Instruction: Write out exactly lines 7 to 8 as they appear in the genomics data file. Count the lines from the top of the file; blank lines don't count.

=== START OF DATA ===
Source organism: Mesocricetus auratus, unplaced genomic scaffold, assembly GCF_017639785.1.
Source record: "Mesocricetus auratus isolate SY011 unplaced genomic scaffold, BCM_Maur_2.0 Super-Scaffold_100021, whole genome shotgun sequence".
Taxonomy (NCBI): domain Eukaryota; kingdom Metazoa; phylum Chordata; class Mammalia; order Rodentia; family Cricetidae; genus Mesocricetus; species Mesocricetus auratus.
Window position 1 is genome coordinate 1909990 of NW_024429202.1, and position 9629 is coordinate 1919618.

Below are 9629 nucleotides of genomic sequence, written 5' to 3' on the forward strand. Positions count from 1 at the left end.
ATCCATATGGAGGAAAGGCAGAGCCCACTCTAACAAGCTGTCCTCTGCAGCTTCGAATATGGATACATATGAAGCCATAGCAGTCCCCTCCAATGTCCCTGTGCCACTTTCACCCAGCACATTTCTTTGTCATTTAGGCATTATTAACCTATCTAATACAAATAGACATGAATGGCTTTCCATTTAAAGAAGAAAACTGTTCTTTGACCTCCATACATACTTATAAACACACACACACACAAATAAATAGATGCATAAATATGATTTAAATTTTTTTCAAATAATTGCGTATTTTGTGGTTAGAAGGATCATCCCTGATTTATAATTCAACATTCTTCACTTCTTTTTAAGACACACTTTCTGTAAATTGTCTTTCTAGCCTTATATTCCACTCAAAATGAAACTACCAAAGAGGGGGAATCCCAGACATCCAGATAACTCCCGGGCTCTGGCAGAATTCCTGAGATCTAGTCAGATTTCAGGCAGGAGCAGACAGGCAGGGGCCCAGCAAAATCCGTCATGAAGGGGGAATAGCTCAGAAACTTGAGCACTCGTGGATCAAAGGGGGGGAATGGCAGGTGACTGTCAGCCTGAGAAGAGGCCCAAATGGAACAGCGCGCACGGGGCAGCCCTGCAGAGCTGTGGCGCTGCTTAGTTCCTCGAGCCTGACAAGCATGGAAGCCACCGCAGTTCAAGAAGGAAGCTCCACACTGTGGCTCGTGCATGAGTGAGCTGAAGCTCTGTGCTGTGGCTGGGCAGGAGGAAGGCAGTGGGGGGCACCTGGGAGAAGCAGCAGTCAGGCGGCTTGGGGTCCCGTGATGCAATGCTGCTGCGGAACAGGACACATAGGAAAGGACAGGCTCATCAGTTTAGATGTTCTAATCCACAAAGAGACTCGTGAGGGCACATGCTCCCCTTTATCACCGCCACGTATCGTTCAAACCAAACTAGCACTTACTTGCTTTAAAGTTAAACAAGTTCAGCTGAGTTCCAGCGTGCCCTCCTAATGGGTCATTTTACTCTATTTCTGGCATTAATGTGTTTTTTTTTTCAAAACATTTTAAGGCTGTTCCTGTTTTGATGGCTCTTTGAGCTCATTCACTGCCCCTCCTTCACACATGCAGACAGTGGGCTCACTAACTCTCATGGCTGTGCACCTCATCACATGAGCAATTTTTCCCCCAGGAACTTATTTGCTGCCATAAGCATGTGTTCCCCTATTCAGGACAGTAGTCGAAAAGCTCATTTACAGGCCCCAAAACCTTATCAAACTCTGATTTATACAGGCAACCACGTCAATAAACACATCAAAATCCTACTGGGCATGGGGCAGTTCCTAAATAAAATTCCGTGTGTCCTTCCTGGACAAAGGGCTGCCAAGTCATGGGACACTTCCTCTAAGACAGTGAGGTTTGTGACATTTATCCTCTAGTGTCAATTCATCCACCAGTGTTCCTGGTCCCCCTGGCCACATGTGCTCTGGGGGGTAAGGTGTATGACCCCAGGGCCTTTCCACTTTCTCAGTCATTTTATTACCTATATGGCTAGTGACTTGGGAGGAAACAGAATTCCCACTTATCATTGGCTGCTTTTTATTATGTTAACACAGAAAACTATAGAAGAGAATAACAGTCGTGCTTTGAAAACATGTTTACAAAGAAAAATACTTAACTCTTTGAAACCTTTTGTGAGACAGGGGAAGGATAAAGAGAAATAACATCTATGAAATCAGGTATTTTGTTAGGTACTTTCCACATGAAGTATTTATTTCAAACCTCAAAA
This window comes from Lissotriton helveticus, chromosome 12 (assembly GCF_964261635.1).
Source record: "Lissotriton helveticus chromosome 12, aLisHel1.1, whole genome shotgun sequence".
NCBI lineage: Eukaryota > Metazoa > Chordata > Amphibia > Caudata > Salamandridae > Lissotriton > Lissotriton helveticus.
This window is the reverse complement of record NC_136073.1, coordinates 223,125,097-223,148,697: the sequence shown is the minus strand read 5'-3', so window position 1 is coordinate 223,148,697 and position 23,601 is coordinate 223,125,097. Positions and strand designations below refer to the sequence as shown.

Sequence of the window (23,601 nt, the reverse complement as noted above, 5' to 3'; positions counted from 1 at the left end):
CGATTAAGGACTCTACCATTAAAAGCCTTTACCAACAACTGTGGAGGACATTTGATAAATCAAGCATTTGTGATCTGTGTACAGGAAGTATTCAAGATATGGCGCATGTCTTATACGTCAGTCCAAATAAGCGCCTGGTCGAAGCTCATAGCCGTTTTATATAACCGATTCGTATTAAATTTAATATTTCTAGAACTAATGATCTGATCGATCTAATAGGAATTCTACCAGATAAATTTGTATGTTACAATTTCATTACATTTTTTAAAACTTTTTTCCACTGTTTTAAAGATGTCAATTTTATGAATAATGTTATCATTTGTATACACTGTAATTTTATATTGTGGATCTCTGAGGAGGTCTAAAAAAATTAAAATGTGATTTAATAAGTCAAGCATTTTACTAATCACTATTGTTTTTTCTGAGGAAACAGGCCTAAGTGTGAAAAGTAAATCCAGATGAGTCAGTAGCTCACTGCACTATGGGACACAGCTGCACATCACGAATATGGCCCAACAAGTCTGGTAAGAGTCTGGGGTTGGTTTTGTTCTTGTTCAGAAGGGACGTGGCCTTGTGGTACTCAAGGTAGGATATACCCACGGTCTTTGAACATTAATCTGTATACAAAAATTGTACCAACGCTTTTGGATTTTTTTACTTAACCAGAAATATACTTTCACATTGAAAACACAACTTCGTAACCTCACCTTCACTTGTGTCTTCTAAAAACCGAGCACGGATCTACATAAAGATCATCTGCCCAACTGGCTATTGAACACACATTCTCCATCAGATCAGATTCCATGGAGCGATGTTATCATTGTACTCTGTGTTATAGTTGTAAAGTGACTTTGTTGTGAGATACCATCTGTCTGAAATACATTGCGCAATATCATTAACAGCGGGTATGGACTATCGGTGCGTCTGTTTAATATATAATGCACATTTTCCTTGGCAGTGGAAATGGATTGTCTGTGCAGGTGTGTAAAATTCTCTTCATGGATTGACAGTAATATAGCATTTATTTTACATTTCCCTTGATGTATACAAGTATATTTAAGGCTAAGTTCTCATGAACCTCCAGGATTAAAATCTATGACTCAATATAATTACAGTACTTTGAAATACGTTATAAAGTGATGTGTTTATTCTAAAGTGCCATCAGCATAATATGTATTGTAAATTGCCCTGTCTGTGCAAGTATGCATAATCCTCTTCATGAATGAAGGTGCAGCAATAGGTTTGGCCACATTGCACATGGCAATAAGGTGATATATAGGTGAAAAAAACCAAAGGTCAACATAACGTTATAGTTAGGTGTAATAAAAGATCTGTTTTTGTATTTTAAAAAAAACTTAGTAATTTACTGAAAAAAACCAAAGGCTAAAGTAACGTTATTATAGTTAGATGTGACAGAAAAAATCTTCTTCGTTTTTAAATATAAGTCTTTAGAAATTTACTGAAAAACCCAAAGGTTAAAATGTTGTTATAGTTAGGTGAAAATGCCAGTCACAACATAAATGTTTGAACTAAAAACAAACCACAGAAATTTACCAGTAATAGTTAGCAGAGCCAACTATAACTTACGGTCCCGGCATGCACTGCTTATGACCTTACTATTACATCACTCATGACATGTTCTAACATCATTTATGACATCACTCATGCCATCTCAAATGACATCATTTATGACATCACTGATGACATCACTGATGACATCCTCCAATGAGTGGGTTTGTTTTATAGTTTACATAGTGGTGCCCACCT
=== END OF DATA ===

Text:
This window comes from Lissotriton helveticus, chromosome 12 (assembly GCF_964261635.1).
Source record: "Lissotriton helveticus chromosome 12, aLisHel1.1, whole genome shotgun sequence".